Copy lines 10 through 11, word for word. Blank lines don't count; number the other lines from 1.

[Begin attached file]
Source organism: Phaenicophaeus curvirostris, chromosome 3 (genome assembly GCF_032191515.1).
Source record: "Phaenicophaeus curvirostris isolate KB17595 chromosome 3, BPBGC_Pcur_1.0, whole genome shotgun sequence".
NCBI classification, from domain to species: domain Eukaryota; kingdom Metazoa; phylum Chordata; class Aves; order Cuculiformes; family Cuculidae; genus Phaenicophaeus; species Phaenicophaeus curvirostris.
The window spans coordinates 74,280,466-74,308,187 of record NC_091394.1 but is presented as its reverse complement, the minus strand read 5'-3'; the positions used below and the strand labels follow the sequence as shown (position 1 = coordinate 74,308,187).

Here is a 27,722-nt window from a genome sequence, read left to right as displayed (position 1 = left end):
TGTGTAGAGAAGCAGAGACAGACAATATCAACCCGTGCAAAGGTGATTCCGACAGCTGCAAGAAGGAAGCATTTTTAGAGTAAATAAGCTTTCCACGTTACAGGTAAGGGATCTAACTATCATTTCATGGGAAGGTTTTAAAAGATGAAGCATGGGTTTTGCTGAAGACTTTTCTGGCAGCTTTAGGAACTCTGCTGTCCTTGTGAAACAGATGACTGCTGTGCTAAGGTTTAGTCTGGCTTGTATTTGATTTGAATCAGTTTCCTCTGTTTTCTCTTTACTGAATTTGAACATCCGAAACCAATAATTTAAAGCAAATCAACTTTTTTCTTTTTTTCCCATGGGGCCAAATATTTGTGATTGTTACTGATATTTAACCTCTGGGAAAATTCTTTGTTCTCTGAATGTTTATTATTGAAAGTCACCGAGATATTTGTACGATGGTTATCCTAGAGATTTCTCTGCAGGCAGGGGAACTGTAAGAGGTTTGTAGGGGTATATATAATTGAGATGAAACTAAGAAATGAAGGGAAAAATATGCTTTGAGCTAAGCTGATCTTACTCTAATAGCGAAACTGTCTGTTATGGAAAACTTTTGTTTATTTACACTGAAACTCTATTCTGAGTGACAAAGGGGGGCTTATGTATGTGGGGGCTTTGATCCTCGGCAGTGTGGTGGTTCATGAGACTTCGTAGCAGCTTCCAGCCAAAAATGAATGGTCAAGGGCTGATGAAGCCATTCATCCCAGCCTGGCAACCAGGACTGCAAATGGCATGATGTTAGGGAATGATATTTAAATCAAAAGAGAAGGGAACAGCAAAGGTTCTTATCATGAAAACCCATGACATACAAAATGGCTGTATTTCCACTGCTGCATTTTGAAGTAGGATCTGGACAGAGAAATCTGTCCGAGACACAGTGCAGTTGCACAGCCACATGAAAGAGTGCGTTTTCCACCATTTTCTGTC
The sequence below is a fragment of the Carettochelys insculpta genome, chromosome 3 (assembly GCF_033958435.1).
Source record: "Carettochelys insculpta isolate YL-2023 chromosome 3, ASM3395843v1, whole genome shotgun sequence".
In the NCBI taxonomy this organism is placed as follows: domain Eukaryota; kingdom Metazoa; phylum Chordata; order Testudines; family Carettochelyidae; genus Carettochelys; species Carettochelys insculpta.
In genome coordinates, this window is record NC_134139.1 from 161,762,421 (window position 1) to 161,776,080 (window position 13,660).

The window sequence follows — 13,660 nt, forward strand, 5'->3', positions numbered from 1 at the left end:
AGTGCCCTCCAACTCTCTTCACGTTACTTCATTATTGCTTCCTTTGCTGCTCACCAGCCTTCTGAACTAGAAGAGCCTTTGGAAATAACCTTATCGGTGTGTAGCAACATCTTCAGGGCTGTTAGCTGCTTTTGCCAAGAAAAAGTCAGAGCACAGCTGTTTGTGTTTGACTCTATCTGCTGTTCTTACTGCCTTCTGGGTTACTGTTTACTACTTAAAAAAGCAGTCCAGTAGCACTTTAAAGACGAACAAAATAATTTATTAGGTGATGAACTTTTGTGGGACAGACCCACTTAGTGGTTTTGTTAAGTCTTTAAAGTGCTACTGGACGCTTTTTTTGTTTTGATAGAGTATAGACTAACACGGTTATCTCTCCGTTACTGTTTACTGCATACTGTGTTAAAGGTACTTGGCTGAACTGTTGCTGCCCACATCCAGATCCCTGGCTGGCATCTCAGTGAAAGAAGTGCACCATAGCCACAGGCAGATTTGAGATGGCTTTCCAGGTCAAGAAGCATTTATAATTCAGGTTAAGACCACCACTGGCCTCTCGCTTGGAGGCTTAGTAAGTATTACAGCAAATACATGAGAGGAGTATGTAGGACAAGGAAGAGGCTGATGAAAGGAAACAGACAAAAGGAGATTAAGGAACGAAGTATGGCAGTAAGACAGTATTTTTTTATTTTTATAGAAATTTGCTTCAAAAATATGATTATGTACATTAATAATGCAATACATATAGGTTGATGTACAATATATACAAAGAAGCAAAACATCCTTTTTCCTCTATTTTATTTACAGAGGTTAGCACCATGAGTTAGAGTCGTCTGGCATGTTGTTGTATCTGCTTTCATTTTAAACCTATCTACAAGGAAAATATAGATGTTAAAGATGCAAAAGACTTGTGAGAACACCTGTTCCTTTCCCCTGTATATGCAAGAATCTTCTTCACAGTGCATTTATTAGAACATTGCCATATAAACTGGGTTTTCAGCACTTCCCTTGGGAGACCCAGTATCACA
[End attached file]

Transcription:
In genome coordinates, this window is record NC_134139.1 from 161,762,421 (window position 1) to 161,776,080 (window position 13,660).

The window sequence follows — 13,660 nt, forward strand, 5'->3', positions numbered from 1 at the left end: